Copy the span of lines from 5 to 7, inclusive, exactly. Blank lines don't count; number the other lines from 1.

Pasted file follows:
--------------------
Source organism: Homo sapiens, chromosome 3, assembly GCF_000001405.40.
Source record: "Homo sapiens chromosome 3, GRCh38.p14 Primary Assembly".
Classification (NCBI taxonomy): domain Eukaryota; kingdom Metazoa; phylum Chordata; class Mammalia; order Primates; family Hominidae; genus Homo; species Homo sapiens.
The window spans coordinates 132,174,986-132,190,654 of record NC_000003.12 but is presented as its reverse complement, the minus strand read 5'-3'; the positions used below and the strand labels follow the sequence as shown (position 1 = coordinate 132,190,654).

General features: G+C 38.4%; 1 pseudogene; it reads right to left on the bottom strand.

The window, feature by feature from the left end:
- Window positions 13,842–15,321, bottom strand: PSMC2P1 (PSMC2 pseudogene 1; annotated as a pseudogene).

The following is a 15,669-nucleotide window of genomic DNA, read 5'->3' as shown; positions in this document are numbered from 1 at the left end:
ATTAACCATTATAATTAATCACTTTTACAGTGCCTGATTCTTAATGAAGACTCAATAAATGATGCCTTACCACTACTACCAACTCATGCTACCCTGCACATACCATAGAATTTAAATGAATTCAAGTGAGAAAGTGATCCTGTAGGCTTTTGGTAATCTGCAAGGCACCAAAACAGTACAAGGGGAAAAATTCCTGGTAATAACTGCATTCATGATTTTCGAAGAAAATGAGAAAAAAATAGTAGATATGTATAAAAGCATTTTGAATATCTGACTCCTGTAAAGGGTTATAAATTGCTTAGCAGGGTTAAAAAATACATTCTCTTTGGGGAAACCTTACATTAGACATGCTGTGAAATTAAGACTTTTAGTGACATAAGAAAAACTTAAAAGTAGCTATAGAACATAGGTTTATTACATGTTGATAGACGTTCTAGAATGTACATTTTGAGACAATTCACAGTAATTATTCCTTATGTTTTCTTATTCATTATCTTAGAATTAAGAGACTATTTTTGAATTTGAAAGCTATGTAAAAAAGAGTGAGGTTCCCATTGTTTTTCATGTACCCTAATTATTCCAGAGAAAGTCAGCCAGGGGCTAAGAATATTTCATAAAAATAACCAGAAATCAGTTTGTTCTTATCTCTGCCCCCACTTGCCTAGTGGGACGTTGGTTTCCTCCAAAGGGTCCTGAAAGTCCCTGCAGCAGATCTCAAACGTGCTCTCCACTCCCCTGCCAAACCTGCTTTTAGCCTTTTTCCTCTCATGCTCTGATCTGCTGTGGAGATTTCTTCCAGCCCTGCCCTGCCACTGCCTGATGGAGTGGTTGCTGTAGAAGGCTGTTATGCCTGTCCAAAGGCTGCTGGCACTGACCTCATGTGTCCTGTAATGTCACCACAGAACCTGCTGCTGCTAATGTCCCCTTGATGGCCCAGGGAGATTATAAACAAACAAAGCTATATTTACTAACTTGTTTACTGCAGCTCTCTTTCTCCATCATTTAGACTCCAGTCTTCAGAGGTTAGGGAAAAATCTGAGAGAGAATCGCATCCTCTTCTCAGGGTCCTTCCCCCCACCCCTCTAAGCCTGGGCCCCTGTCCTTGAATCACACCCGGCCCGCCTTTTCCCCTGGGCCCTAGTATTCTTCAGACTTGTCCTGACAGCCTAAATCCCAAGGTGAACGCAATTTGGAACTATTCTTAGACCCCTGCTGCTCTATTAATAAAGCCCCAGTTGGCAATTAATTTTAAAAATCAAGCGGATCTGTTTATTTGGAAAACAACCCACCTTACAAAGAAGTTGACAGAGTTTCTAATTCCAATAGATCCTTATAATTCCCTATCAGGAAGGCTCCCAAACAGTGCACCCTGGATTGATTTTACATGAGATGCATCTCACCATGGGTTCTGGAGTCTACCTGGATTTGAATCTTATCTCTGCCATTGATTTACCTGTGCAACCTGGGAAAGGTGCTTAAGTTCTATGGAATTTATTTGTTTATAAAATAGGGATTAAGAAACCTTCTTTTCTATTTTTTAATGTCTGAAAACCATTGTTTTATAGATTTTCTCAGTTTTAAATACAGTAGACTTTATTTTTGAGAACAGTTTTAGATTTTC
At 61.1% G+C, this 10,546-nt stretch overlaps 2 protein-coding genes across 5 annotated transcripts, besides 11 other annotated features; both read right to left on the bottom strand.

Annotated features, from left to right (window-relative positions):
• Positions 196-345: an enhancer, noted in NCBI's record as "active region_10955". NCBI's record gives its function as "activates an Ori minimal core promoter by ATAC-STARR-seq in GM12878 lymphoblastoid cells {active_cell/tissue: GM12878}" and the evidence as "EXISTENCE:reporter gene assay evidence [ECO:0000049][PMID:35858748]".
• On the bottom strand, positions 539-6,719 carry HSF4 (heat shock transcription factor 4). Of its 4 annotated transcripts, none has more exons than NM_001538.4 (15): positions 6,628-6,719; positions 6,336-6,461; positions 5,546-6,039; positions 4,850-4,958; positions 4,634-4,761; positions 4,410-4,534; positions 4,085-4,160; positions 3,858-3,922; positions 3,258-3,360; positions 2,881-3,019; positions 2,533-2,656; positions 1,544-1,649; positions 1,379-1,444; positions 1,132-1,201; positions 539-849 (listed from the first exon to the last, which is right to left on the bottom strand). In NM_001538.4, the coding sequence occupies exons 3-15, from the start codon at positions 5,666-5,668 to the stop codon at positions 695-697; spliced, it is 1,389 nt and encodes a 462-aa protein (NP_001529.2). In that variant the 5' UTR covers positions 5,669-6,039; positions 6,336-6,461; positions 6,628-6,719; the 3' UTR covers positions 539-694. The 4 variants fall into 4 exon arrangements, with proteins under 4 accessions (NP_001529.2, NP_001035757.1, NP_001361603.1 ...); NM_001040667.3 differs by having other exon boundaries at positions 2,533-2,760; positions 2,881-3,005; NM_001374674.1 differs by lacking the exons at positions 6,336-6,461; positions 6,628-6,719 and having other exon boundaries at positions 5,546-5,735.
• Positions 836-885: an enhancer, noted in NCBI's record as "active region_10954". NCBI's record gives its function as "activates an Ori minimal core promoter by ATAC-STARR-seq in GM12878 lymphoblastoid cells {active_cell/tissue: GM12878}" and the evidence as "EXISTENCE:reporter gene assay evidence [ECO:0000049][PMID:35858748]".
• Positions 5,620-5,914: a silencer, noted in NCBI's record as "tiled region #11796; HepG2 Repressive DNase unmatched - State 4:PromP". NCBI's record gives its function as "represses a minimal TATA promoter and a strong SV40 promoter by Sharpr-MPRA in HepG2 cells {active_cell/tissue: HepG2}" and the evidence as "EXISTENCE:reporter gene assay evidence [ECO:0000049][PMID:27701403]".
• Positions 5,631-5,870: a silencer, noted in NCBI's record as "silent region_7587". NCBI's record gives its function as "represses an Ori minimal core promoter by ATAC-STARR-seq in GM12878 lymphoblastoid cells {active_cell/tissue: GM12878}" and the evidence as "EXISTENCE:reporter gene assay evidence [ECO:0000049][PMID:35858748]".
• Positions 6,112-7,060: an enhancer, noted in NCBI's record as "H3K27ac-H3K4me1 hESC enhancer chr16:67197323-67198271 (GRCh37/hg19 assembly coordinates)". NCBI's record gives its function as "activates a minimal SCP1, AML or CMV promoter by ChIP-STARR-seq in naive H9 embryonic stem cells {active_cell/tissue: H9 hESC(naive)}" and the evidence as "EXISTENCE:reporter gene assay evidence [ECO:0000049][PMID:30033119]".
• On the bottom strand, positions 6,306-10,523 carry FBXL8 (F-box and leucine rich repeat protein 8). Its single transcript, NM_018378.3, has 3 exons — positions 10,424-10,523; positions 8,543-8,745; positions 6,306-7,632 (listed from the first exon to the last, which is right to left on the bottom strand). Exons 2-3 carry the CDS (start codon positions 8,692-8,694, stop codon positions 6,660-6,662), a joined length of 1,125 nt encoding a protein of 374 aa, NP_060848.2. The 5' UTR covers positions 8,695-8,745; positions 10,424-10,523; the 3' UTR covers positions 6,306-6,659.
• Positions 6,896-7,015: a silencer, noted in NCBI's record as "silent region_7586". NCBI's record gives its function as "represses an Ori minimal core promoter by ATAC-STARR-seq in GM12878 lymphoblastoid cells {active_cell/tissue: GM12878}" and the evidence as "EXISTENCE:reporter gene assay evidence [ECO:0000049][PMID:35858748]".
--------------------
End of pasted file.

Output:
General features: G+C 38.4%; 1 pseudogene; it reads right to left on the bottom strand.

The window, feature by feature from the left end:
- Window positions 13,842–15,321, bottom strand: PSMC2P1 (PSMC2 pseudogene 1; annotated as a pseudogene).